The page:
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Home » What's New » Struggling with Convergence Insufficiency

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Too often, children are incorrectly diagnosed with all kinds of behavioral problems, when the real issue is something else entirely. He or she might be one of many kids who have a hidden vision problem that hinders learning at school, that eye doctors call Convergence Insufficiency (CI).

To explain, CI is a condition that affects a child's capability to see things at close distances. This means, a person with CI would have trouble reading, writing and working on things, even though it's something sitting just in front of them. A person with CI has trouble, or is entirely not able to coordinate his/her eyes at close range, and that really impacts on basic activities like reading or writing. To prevent double vision, CI sufferers strain more to make their eyes turn back in (converge). That might not sound all that bad, but that added strain will often give way to an astounding amount of difficult issues including eyestrain, headaches, blurry or double vision, tiredness and decreased concentration, and reduced comprehension even after relatively small periods of reading.

Other occurrences that may point to CI are if your child often loses his/her place when reading, squints or tends to shut one eye, struggles when trying to recall what was just read, or reports that words they look at appear to move, jump, swim or float.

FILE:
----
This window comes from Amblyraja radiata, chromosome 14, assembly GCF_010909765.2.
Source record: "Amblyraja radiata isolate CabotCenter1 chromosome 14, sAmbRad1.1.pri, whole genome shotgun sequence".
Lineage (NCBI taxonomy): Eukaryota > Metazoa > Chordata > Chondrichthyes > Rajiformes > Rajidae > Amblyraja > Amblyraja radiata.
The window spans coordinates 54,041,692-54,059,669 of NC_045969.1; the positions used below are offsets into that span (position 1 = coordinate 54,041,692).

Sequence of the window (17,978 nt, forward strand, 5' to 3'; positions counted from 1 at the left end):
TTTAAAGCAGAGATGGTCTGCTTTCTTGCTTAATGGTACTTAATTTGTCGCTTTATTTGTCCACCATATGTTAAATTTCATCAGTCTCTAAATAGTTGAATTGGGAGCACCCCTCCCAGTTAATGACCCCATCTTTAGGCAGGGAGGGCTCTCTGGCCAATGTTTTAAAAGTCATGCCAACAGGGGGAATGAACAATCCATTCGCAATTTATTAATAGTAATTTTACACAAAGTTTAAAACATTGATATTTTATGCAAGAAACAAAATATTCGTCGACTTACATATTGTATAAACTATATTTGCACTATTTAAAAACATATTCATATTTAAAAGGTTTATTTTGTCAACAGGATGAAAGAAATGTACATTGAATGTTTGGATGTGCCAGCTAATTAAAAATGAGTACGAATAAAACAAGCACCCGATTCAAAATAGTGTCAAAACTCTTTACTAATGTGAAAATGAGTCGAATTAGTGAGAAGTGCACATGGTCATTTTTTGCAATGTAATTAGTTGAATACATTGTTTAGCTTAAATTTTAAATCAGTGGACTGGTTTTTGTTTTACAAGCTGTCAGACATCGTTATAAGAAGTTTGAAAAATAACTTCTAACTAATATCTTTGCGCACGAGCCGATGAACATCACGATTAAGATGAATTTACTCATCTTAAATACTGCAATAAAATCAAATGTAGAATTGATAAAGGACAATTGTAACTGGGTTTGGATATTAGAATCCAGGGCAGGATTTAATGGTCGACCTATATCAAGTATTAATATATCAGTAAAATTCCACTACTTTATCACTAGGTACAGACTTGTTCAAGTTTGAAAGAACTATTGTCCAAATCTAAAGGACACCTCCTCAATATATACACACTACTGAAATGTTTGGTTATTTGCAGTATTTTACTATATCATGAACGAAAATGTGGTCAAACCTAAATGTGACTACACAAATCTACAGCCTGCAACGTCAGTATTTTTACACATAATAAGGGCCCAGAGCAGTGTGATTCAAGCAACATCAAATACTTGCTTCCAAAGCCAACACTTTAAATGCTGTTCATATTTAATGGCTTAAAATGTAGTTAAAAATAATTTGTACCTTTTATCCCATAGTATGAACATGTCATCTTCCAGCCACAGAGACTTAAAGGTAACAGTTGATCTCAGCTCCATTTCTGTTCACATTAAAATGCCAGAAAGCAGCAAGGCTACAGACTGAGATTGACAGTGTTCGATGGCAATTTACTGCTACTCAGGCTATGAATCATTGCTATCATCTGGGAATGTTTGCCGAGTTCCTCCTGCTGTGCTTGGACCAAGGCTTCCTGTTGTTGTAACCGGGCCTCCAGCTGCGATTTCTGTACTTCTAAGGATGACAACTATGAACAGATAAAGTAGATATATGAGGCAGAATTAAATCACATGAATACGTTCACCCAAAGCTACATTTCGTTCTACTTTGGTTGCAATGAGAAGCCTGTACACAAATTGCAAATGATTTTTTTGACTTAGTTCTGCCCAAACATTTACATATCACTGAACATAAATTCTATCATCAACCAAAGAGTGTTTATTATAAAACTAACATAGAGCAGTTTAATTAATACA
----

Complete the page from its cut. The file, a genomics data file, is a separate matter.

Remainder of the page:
Unfortunately, CI is usually misdiagnosed as ADD or ADHD, dyslexia, or an anxiety disorder. Additionally, this eye problem slips under the radar when a child gets a simple eye exam using only an eye chart, or a basic eye exam at school. Anyone can have 20/20 vision, but also have CI, and the resulting difficulties associated with reading.

Despite all this, the fact is that CI tends to respond well to treatment. These treatments generally involve vision therapy performed by an eye care professional with practice sessions at home, or the use of devices known as prism glasses, which can minimize some symptoms. Sadly, most people aren't examined properly, and as a result, aren't receiving the attention they require early enough. So if you've observed that your child is having a tough time dealing with any of the issues mentioned above, speak to your eye doctor and be sure to have your child tested for CI.